4. Satan is looking to devour this child; AKA Jesus the Christ. 

Mary has already been prophetically warned about such things. In Luke 2 we read that...

...the old man "Simeon took him [baby Jesus] in his arms and praised God, saying: "Sovereign Lord, as you have promised, you now dismiss your servant in peace. For my eyes have seen your salvation, which you have prepared in the sight of all people, a light for revelation to the Gentiles and for glory to your people Israel." 

The child's father and mother marveled at what was said about him. Then Simeon blessed them and said to Mary, his mother: "This child is destined to cause the falling and rising of many in Israel, and to be a sign that will be spoken against, so that the thoughts of many hearts will be revealed. And a sword will pierce your own soul too." 

Violent night

Holy night

All's not calm

All's not bright

Christmas Eve - that violent night when the Light of the World descended into darkness...

My two books are:

Thursday, December 21, 2017

Some of My Photos - and Merry Christmas!

Here are some photos I took in Monroe and Monroe County,
with some quotes.


Bolles Harbor

My back yard

River Raisin


Monroe County

Dixon Road

River Raisin

My back yard

Monroe County

Monroe County

Monroe County

Monroe County

River Raisin dam


River Raisin (from Plank Road)


My back yard

Plank Road

Monroe County

My front yard

Our neighbor's yard

Merry Christmas! (Plus... two conferences)

 The Word became flesh and dwelt among us, and we have seen His glory, glory as of the only Son from the Father, full of grace and truth! Jn 1:14

Celebrating Jesus...the perfect gift!

Merry Christmas and blessings, 
from the family of God at 
Holy Spirit Renewal Ministries.
Two Amazing Events
Need a unique, last minute Christmas gift? Give the gift of registration at a life-impacting Holy Spirit Renewal Ministries event. It's the gift that keeps on's a gift with eternal value. Gift your family and friends, and yourself and let the adventure begin! To learn more and to register click here for the Women's Conference. To learn more and to register click here for the Green Lake Holy Spirit Conference. 
    Women's Conference click here                     Holy Spirit Conference click here           

Many of us heard Wendy Backlund from Bethel Redding at our summer 2017 HSRM conference. Wendy will join some other excellent speakers for our HSRM Women's Conference in Dayton, March 15-17.

I will be with Michael Brown and Francis Anfuso at our summer 2018 HSRM Conference. Please pray about spending five days with us. This conference is, among all I have been to, my favorite, and the one that has most influenced Linda and I. It's more than a conference, it's a family. I invite you to be part of it!

Wednesday, December 20, 2017

The Value of a Well-Formed Heart

Henri Nouwen writes:

"What is the value of well-trained and well-informed Christians and spiritual leaders when their hearts remain ignorant? What is the value of great theological erudition or great pastoral adeptness or intense but fleeting mystical experience or social activism when there is not a well-formed heart to guide a well-formed life?" (Nouwen, Henri J. M.; Spiritual Formation: Following the Movements of the Spirit; K 177)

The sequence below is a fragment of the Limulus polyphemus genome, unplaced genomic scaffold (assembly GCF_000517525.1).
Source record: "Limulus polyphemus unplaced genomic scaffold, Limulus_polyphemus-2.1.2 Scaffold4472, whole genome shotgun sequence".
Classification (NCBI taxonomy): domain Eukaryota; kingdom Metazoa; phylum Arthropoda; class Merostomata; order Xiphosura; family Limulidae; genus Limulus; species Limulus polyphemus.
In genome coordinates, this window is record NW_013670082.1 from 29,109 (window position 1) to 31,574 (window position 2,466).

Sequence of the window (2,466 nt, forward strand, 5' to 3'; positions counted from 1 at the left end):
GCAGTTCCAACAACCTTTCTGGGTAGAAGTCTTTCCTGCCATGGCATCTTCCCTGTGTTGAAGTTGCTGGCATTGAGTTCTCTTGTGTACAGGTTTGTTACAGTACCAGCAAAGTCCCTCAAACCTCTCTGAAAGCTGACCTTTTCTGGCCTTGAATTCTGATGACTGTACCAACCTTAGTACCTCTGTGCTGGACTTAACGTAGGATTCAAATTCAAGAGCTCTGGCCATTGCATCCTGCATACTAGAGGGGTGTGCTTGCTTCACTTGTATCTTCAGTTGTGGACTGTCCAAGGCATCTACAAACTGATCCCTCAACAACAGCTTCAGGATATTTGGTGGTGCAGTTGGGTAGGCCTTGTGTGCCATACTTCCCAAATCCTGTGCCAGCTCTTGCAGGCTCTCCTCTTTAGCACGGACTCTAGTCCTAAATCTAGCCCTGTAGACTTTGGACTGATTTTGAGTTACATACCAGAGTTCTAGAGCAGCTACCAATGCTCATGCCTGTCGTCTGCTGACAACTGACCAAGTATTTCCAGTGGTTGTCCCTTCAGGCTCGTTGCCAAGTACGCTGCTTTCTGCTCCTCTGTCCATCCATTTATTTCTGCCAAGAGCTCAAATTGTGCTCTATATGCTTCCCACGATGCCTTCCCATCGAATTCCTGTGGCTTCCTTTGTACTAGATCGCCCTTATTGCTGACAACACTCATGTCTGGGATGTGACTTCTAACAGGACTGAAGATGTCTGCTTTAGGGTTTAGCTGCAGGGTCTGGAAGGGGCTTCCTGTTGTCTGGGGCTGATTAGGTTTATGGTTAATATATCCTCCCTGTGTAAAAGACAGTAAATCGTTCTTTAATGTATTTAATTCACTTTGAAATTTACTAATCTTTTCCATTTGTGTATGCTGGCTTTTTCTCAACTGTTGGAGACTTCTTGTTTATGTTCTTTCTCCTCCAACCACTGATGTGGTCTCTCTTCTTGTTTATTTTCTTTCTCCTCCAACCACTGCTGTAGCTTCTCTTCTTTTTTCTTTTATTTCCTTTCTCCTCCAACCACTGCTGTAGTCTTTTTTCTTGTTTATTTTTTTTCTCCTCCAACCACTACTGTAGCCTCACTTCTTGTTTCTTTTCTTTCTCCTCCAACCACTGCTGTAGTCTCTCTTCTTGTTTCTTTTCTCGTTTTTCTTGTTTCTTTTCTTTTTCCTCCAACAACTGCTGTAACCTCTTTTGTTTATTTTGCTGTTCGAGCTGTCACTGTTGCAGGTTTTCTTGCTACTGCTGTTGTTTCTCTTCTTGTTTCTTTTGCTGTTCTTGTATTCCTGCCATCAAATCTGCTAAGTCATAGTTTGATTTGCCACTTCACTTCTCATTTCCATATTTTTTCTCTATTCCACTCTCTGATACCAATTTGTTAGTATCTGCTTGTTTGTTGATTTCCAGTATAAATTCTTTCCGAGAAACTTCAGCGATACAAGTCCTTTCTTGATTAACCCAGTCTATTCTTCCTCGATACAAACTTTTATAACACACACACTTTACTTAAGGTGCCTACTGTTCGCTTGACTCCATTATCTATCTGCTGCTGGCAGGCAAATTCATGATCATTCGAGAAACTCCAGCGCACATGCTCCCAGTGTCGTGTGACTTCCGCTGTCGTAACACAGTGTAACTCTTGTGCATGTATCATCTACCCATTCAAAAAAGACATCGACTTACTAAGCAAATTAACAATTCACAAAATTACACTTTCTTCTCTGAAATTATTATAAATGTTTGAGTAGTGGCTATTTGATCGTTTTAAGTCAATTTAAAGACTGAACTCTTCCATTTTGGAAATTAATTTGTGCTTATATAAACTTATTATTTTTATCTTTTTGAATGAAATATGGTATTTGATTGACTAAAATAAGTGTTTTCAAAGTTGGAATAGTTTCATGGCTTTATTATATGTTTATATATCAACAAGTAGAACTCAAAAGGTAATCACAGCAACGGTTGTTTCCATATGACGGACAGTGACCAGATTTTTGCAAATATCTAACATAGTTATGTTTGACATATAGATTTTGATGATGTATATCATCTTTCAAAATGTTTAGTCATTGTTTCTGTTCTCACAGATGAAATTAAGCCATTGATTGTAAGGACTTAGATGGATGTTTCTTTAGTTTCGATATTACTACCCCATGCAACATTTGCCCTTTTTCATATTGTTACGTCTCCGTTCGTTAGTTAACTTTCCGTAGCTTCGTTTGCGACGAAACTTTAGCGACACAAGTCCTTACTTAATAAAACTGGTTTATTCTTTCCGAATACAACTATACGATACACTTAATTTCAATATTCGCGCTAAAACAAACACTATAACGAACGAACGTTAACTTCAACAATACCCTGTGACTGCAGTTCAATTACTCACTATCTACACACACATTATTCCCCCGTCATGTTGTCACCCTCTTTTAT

This is a rhetorical question. The correct answer is: "None." Or, perhaps: "Little."

In the Jesus-life the heart comes before the head. Apart from a heart connected to Jesus, we can do nothing.

Tuesday, December 19, 2017

The Reality of Real Presence: A Few Thoughts on "Immanuel"

Geese, on the River Raisin

I just finished breakfast, and am in our upstairs office. I'm reading Scripture - Job, and the Psalms - and listening for God.

Then, I read out of the Gospel of Matthew, chapter 1.

All this took place to fulfill what had been 
spoken by the Lord through the prophet: 
“Look, the virgin shall conceive and bear a son, 
and they shall name him Immanuel,” 
which means, “God is with us.”

It hits me. God is with me. Now.

I've known this for almost forty-eight years. I tell others, "God is with you." But I need to hear it, over and over and again and again, for myself.

"John...    I...   the Great I AM...   am with you...   the lower-case i am...  now...   in your home office...  this day...  presently..."

Not in theory. A lot of good that would do! Not a cliche, not a slogan, not a platitude, not a wish. 

Dallas Willard writes:

“The kingdom is available now; I just have to want it more than I want anything else. The Trinity is right here. I don’t have to wait. I don’t have to be preoccupied. I don’t have to have anything solved. In fact, I could say to the world, “Go ahead, bring it on, because nothing can separate me.” I just have to want it more than I want anything else. I just have to say, “With God’s help in this moment, I will refuse to allow anything to sever that from me.” (Willard, Living in Christ's Presence, p. 105)

 John Jefferson Davis writes: 

“The believer is really, truly, factually, ontologically united in communion with all three persons of the triune God, Father, Son and Holy Spirit. This truth of the believer’s new state of being precedes and is the proper foundation of any particular act of worship.” (Worship and the Reality of God: An Evangelical Theology of Real Presence, Kindle Locations 745-746.)


God... with... you... this very moment... in the room...  deep within you...  now...  presently...  no matter your circumstances...  no matter your concerns...  

Real presence. This is the primal truth I am to hold tightly to. It makes all the difference in how I live this day.